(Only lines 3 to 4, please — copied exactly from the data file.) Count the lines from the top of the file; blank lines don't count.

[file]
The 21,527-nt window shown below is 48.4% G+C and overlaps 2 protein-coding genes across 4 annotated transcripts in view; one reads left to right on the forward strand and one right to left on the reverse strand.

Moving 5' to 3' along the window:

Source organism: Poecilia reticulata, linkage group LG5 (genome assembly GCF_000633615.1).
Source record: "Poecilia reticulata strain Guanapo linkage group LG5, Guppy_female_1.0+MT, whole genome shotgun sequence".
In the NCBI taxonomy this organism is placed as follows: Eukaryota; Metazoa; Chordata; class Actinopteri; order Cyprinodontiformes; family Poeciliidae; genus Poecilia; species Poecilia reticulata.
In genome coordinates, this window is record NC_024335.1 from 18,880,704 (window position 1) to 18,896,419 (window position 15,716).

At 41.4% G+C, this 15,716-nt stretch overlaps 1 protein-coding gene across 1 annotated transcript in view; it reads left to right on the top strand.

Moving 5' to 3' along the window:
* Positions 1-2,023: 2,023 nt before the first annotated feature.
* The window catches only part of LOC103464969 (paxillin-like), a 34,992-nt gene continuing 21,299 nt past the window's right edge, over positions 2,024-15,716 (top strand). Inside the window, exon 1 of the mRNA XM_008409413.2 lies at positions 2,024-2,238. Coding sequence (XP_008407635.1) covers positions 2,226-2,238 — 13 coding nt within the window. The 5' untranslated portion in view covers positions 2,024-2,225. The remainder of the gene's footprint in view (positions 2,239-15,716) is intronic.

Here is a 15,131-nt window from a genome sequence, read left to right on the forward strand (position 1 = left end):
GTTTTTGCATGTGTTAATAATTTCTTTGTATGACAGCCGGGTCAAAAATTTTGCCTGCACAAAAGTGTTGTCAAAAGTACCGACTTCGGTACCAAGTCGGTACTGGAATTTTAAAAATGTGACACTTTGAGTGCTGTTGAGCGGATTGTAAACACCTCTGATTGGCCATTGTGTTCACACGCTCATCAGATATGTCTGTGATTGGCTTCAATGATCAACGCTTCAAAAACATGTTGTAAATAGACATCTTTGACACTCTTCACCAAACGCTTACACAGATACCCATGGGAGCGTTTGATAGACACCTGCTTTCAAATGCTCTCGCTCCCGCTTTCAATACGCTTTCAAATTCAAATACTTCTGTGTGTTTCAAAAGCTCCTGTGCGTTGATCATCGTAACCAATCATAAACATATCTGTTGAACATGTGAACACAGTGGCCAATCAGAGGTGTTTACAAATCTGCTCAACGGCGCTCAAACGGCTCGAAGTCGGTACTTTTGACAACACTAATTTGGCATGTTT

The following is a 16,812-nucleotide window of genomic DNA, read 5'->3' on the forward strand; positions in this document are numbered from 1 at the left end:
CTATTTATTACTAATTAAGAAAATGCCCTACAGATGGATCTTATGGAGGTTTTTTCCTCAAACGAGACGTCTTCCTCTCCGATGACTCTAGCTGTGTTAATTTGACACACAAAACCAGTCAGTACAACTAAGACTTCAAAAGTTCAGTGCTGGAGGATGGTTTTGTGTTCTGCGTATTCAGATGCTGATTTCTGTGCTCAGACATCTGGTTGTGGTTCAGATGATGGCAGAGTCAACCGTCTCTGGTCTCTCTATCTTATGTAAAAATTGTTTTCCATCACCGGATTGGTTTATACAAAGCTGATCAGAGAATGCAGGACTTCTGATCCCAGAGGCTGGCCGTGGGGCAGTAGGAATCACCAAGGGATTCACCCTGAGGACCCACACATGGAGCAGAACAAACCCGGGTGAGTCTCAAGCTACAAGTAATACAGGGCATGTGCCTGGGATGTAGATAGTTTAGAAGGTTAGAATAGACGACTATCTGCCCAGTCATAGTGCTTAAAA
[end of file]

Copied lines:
Source organism: Poecilia reticulata, linkage group LG5 (genome assembly GCF_000633615.1).
Source record: "Poecilia reticulata strain Guanapo linkage group LG5, Guppy_female_1.0+MT, whole genome shotgun sequence".